Ken Harpe, of Signal Mountain, has a ritual. Like clockwork, the 64-year-old financial adviser snaps open his Times Free Press every morning and turns immediately to the death notices.
"Some people might find it to be a strange or morbid thing," he said.
But when you run an office that specializes in, among other things, estate planning, there are obvious business reasons to keep up with life and death news.
Still, there's more to Harpe's habit, a sort of sweet melancholy that envelops people of a certain age.
"I'm of an age where the news increasingly is the loss of someone who has touched our lives," Harpe says.
Harpe has lived all of his adult life in Chattanooga and has a big network of friends and clients here. He came to Chattanooga from Atlanta as a young man to play football at the University of Chattanooga and never left.
His daily journey through the obits is often an emotional experience, he says. Often, he will know one or two of the deceased.
Harpe has thought enough about the obituaries to write a whole essay on the topic. (You can see the full text attached to this story on the Times Free Press website.)
I telephoned Harpe to talk about his fascination with death notices. He said he finds the obits poetic, not prosaic.
The details in an obit can come together to form a coda to the symphony of a good life, or to suggest a family in shambles, or a personality that peaked too early.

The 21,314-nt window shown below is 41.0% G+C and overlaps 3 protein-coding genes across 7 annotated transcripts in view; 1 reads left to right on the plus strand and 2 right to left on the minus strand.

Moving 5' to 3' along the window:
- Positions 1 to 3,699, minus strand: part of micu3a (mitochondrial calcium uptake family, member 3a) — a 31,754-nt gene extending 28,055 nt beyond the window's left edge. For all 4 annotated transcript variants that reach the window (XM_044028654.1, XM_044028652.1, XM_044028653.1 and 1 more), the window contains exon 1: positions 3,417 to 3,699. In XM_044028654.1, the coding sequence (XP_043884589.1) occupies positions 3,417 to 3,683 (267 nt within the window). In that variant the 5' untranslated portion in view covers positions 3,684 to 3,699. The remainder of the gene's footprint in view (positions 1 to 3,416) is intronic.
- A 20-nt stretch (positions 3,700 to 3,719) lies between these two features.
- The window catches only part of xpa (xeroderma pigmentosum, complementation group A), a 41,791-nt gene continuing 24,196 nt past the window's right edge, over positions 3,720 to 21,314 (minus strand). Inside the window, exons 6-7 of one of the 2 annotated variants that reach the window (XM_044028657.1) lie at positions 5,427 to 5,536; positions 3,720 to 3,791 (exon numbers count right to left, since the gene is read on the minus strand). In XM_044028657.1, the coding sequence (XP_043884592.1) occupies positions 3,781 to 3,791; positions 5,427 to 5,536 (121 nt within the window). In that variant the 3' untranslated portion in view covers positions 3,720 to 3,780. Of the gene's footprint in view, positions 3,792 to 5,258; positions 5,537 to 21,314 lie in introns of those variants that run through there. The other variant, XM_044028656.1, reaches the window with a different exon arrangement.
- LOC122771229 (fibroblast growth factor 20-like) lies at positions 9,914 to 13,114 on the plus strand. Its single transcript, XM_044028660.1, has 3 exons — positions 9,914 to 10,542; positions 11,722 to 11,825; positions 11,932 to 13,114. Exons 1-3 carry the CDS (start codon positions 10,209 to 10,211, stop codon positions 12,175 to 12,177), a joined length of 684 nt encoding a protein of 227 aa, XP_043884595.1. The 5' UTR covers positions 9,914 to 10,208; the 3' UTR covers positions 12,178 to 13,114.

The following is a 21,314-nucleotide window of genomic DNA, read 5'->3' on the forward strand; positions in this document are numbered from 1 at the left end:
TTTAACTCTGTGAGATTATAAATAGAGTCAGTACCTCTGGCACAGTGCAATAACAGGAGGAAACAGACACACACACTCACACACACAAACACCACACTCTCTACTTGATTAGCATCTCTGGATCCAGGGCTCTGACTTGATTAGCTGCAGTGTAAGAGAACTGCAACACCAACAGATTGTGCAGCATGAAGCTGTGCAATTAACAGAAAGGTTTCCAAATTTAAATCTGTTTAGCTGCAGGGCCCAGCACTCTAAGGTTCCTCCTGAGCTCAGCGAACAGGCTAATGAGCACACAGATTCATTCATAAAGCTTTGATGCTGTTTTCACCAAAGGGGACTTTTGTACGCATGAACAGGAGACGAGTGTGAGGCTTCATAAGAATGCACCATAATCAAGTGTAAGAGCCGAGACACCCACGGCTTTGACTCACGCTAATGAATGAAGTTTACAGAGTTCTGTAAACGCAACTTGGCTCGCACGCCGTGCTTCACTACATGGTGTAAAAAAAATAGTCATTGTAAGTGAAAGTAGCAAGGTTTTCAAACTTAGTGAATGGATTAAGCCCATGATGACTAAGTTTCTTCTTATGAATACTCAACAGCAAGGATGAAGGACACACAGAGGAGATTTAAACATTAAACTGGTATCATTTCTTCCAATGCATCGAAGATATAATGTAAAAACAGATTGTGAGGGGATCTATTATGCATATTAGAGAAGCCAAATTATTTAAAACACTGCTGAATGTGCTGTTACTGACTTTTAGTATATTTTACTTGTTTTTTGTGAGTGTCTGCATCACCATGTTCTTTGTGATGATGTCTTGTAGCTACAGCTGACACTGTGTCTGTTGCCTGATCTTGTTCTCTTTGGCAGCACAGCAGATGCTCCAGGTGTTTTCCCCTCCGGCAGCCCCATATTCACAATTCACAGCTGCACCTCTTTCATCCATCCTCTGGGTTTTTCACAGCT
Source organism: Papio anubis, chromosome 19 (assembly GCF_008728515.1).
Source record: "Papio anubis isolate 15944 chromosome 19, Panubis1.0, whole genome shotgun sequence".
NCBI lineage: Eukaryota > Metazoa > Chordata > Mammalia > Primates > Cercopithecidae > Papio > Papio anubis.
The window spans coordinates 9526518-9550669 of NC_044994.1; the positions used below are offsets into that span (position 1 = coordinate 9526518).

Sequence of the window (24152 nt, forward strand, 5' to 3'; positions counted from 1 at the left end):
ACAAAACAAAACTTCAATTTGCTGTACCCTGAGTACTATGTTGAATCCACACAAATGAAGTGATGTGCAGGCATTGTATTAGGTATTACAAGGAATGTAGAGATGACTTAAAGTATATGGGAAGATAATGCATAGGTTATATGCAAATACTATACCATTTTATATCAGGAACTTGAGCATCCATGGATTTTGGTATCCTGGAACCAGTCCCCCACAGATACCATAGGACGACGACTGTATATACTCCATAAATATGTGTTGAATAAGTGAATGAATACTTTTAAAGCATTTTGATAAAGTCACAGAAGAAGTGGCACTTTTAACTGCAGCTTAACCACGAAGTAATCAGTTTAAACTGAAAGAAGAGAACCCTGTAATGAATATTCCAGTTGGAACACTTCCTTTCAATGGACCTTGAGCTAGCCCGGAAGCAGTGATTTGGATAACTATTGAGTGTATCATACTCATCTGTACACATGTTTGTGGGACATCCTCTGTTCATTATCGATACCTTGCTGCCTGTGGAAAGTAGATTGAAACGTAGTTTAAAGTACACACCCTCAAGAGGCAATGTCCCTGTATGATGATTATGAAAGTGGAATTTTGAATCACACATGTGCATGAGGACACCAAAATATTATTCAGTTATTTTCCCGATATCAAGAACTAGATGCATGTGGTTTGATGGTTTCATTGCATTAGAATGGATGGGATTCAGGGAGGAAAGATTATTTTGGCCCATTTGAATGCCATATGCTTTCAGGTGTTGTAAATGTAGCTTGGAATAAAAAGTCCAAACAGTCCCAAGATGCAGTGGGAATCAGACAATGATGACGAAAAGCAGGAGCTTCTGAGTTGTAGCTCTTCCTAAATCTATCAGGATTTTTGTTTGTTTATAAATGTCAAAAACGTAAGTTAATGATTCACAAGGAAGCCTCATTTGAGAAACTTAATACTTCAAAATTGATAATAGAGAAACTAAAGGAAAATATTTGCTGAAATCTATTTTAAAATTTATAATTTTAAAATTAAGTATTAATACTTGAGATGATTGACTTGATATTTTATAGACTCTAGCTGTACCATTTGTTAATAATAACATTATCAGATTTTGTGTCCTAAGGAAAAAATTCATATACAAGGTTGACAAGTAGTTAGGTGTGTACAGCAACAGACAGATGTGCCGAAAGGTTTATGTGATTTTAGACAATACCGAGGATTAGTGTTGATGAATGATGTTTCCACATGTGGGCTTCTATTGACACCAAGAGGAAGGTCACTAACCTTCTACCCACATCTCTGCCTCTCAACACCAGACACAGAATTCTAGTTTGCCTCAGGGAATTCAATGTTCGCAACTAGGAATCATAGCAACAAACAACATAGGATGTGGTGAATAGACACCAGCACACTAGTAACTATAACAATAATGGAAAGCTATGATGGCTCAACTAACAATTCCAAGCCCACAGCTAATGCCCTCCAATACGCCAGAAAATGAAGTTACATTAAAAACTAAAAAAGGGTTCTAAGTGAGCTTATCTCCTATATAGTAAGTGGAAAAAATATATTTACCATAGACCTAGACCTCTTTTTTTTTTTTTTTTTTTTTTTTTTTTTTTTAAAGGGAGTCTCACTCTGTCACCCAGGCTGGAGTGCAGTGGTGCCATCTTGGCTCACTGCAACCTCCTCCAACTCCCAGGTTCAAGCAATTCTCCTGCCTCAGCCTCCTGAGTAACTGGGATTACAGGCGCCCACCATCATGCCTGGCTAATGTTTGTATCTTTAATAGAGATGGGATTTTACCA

He explains in his essay:
"One realizes that often the high point of a life was reached at 19 -- a beauty in the 1940s, a no-hitter thrown in high school, surviving combat with commendation -- before the tentacles of domesticity and vocation lock one in place.
"We are moved by the death of an infant, or we stand on the edge of the abyss of despair when confronted with the glistening picture of another teenager killed in a senseless car crash.
"We talk to God on the pages. We thank Him for a life well led, for one who touched our life. And sometimes I come to Him not as a supplicant, but man-to-man with my fist clinched."
Harpe said he can read between the lines in some obits. The obits of the influential and affluent are often filled with neat rows of accomplishment embedding in unadorned prose, he said. In others, he says, the desperation of the survivors is as clear and heart-wrenching as sobs at a funeral.
"... (When) one reads that 'a fund for the children of XYZ' has been established at a bank or church, one realizes that there is no money; not enough assets, more need than provisions. The children (and the spouse), unless very lucky, are thrown back into a world of Charles Dickens' 19th-century England, dependent of the alms of friends and charity."
Harpe ends his essay on a hopeful note. If people would only give some thought to there own mortality, much of this suffering could be avoided, he says.
"The planning tools: wills, trusts, powers of attorney and life insurance can be simple and easy to put in place," he says. "One has within one's power to ask and answer the question: What do I want to happen - now - and when I die?"
If you're reading this column, in other words, it's not to late to edit your own obituary.